Make your blades when you have time. Everybody with a paycheck job understands about having to work in what you really want to do around the J O B:blink:. Have you heard the sad truth about, time, money and the real world? "If you have the time, you don't have the money. If you have the money, you don't have the time."

Don't get hung up on trying to get everything just right, it'll just bum you out more when you have to change it. Floor plans rarely work how we expect and things are always changing so my advice is keep it flexible. Sure there are pros who have been at it so long nothing in their shop changes. If you get to that level then mounting things permanently makes sense say burying a log vertically for an anvil stand. 

A roof with no leaks is primo, a smooth flat floor is a beautiful thing, paved with something is for later. I like my concrete floor but that's me. Not you. Yes? Find the smithy corner, wall, where ever, clear it flatten and smooth it and run a plate compacter on it till it's hard as you can get it. This will make it easy to move things around until you find what works for you. A bench can be free standing and still be against a wall and free moving so you can find THE place for a built in. Shelves same same, you'll want to screw them to a wall or something so they don't fall over. That might not be an issue for you, I fairly frequent have earth quakes to think of.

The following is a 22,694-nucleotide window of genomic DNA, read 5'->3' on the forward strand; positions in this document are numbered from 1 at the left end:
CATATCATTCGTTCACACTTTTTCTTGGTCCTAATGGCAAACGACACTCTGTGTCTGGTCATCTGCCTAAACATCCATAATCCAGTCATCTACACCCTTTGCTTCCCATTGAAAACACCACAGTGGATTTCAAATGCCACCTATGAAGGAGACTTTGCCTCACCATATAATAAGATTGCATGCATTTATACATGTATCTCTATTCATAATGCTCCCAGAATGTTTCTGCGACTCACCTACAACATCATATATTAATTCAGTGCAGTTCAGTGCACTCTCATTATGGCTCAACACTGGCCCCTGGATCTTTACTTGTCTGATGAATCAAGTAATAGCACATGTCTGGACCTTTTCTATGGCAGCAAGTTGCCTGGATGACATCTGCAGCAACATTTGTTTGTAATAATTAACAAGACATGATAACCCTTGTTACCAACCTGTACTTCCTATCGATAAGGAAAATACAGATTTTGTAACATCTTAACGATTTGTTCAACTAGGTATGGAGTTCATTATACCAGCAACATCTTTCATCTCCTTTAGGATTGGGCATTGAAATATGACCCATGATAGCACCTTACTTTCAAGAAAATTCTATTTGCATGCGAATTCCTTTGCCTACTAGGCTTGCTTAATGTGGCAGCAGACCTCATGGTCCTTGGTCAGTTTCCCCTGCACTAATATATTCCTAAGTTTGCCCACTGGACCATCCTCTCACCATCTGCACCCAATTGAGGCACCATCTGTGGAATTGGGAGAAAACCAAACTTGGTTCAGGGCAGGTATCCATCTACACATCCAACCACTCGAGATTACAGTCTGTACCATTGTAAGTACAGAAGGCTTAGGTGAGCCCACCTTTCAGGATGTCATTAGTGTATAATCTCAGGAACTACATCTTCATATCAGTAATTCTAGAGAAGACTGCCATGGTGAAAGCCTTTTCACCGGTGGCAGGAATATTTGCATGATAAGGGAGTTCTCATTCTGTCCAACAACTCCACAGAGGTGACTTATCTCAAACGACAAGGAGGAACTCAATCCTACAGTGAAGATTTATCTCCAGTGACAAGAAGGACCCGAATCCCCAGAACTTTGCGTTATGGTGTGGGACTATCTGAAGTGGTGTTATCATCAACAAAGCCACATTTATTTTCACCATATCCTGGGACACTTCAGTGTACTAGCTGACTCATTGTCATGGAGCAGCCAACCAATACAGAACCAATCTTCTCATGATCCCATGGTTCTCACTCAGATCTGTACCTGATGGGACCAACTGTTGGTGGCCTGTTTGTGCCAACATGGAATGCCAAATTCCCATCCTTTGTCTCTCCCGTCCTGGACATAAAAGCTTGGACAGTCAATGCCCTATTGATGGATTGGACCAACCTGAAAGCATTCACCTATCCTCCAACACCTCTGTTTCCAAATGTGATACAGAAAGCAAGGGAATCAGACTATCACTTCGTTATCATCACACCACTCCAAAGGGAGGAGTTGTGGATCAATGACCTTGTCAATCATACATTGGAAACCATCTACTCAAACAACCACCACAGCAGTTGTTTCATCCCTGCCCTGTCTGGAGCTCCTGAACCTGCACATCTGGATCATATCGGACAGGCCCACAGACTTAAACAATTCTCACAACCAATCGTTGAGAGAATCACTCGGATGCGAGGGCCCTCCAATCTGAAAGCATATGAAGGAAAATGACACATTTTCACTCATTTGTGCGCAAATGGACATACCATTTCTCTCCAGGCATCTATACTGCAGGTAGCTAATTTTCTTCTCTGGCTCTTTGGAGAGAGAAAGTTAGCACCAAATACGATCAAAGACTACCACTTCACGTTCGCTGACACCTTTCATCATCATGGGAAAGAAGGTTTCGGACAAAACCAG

Lights, you want GOOD lighting. LED strip lights put out a LOT of light for not much money and they last a long time. Better in cold country, they light right up when it's COLD. Electrical, you never have enough outlets, make sure you have a couple few circuits, lights on their own so popping a breaker doesn't leave you fumbling around the shop in the dark. 

What run on sentences? :huh:

Frosty The Lucky.

I should have reworded my statement about redesigning honestly just a full cleaning since I have to keep family clean so I have the building to use lol and really the redesigning is just moving some griders around and such as ive had this original setup long enough to know which tools I'm using more than others only thing imma be mounting is the bench vise I have though I still really wish I could find a decent post vise I could afford honestly the building im in really couldnt be much better tho approximately 3/4 of the building is ussable/used for my smithing and its huge or at least huge enough to fit my needs

Lighting does need improvement but that will happen once my vehicle is back on the road from the transmission shop

Rn just wondering how many hours my 100 lb propane tank has left before shes out lol

Link to comment
Share on other sites

2 hours ago, ThomasPowers said:

Keep a log on your "hot time" so you can know about how much time you have left.  Griders: girders or grinders?

Definately gonna do that... And sorry thats a typo I meant grinders honestly I dont like the idea of anything except a vise to be mounted cause even if I always plan to have the tool there it would just increase the cleaning aggravation 

Link to comment
Share on other sites

Unfortunately, and I'm sure you know this, Frosty, it's not YOUR biological waste you have to worry about or deal with as a parent, particularly a new parent.  I have about decided that babies are one of the few, if not the only, example of negative entropy in the universe.  They put out much more than what goes in.